The Right Wing in 1930s Germany

4 April 2015
This is a study of how German nationalism and economic disaster ultimately led to the rise of Hitler.

This essay examines the circumstances behind Hitler’s rise to power. It studies the rise of German nationalism and anti-Semitism, the economic ruin faced after WWI, the bitter way in which Germans held their surrender in WWI, and the unsuitability of the ultra-democratic Weimar Republic in facing these problems.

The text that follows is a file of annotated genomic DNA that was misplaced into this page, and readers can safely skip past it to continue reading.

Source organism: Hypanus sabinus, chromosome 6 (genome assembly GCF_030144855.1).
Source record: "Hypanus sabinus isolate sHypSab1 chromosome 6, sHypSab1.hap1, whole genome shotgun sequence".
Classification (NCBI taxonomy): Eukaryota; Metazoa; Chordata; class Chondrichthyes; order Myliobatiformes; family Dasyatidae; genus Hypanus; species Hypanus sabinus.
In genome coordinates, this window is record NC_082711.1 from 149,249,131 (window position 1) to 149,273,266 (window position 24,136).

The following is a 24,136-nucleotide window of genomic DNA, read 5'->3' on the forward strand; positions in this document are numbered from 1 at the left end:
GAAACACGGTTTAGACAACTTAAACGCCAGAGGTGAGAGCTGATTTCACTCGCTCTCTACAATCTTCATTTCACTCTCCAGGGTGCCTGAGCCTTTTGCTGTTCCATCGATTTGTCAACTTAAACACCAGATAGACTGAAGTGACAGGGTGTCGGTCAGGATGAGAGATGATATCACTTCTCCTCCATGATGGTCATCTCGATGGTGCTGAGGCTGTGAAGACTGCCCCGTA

Although Hitler never won a full majority in a free election , the Nazis had secured a large share of the electorate by the beginning of the 1930s. This happened despite widespread violence on the part of the SA, anti-Semitic and anti-Slav policies, and being the most right wing political party in Germany. Social and economic problems were blamed on party politics and inept politicians; extremists offered, if little else, strength and political efficiency.
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